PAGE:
Following an upset to the typical senior year, seniors learned on Monday, that the district would be amending the number of credits required for graduation to meet state requirements.
“We were asked by the State Department of Education Commissioner Randy Watson to look at our number of credits that we are currently offering,” USD 497 Superintendent Anthony Lewis said at Monday’s school board meeting. “We currently require 23. What we want to bring to the board tonight is a motion that will give us the opportunity, for the remainder of this school year, to relax our current required credits from 23 to 21.”
With the school board’s unanimous decision to lower the number of credits required for graduation, hundreds of students between both Lawrence High School and Free State High School find themselves with the opportunity to graduate early.
“When I found out I was a little confused,” senior Keely English said. “I just wasn’t sure what all that would entail. Now, knowing a little bit more, I think it’s really helpful that they’re lowering credits.”
Though the number of overall credits is being lowered, the requirements of core classes have not and will not change.
“They have to have the required core classes. Seniors have to have four ELA, three in social studies, three in math, one in PE and one in fine arts,” Lewis said.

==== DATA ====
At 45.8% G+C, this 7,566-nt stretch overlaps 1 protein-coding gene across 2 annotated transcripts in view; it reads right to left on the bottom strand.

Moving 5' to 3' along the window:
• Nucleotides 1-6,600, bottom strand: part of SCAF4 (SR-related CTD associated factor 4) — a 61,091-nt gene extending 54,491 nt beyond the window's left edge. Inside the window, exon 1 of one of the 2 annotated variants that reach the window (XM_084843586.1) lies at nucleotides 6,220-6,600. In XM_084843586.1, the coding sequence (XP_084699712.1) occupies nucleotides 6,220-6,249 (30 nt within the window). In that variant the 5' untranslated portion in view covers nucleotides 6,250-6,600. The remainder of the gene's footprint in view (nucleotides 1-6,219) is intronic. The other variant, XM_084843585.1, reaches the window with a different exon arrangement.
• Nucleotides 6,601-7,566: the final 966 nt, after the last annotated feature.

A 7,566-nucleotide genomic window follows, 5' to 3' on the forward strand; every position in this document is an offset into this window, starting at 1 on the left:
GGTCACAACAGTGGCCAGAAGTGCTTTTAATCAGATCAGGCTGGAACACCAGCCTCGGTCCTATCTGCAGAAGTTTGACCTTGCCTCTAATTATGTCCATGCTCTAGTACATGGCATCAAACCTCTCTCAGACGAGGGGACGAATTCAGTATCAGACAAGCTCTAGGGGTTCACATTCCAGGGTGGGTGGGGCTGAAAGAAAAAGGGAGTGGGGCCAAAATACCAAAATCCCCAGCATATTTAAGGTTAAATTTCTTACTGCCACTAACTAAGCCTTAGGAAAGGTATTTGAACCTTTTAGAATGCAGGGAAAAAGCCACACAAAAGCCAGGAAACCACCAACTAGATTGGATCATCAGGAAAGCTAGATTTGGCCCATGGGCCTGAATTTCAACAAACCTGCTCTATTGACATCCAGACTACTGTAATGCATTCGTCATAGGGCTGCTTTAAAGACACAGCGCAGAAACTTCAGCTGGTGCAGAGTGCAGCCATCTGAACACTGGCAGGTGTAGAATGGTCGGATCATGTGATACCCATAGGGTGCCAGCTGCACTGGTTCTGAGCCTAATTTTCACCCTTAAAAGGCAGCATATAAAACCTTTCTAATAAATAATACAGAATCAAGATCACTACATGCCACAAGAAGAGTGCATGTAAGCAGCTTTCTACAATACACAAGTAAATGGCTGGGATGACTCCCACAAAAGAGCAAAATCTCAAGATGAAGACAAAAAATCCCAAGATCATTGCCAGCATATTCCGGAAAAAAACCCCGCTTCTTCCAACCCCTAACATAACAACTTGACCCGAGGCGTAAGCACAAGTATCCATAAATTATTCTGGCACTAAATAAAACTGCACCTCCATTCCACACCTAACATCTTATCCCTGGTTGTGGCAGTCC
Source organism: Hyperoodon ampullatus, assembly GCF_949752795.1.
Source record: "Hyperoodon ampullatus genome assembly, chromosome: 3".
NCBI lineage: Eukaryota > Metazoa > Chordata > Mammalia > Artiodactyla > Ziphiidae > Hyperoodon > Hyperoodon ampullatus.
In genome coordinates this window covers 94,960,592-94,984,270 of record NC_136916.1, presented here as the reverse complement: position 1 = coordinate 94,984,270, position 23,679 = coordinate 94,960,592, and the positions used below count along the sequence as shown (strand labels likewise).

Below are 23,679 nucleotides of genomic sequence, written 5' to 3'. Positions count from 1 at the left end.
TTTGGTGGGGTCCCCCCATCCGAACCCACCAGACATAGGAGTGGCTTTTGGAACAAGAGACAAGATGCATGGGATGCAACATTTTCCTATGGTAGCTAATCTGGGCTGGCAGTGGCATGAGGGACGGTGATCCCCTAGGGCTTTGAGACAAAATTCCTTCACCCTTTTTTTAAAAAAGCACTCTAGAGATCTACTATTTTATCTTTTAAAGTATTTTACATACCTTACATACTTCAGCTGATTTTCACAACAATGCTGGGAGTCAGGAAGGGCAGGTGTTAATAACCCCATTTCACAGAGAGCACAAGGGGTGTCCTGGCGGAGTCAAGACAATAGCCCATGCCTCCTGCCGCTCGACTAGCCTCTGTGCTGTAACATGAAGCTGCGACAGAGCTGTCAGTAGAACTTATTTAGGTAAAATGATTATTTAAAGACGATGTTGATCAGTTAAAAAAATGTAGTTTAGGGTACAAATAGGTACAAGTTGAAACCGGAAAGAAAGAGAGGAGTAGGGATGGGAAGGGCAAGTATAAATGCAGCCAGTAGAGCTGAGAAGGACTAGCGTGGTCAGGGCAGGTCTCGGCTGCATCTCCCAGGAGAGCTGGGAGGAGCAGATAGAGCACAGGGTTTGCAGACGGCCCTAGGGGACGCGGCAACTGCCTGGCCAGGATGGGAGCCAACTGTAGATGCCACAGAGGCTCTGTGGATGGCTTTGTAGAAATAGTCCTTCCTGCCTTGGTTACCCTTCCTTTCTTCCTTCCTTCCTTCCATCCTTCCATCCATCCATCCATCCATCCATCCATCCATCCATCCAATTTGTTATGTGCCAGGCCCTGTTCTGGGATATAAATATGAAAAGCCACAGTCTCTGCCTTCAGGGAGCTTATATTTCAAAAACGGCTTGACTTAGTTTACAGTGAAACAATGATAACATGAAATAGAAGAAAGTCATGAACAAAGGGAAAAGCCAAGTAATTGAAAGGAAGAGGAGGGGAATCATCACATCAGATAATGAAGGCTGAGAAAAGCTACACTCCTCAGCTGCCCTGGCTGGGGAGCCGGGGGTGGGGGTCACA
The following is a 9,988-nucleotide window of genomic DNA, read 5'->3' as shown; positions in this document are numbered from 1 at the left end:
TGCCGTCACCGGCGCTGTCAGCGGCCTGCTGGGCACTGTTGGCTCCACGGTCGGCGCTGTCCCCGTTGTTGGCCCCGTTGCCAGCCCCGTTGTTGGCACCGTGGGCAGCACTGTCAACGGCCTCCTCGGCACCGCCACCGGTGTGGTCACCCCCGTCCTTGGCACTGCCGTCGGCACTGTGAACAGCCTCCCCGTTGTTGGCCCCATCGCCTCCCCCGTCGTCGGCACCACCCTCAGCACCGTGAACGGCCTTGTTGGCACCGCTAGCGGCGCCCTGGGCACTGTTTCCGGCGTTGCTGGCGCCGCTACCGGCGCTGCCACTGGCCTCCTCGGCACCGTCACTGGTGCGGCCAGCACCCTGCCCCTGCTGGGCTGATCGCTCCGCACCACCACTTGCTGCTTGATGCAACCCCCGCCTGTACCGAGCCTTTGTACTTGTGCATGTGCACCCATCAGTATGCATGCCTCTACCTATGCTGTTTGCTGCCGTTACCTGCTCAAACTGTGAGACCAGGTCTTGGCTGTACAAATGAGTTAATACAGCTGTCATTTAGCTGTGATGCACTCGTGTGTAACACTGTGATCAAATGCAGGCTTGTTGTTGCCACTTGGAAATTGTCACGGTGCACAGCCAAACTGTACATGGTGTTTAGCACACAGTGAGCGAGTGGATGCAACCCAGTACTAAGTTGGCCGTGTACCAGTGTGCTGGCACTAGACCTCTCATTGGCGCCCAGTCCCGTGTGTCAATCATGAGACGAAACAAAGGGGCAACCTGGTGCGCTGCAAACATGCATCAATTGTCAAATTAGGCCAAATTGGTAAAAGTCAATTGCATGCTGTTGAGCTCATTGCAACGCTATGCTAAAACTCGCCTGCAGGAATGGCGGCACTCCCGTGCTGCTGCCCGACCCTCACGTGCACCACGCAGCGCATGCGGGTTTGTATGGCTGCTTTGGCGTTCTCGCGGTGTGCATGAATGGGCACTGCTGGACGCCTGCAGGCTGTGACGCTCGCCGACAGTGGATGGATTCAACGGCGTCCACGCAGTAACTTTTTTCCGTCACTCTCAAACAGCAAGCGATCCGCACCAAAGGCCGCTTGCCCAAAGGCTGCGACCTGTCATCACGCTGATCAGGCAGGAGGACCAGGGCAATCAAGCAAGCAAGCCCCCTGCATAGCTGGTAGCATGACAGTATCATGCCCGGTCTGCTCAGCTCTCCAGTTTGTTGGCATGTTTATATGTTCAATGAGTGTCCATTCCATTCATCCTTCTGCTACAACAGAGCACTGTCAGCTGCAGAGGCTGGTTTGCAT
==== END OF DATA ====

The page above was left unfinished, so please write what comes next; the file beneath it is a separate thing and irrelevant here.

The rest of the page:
The decision to adapt to the minimum credits required by the state came in response to the COVID-19 pandemic. The district aims to understand and cooperate with the needs of different students and family dynamics.
The resolution to the motion to suspend current graduation requirements of USD 497 graduating seniors was passed Monday.
“As a result of the Governor’s Executive Order and other actions taken in connection with the COVID-19 coronavirus may adversely impact the ability of students who would otherwise be on track to graduate at the end of the 2019-2020 school year. All credit requirements previously set by the Board of Education which are above and beyond those minimum required credits set by Kansas law or by the Kansas State Department of Education, shall be suspended for the graduating class of 2020,” the motion said.
Students like English are still contemplating this change to graduation requirements.
“I haven’t decided if I am going to be taking advantage of it or not yet,” she said. “I would say I’m leaning more towards using the change to my advantage. I’m working two jobs, so I feel like them lowering the credits required is really helpful in that sense.”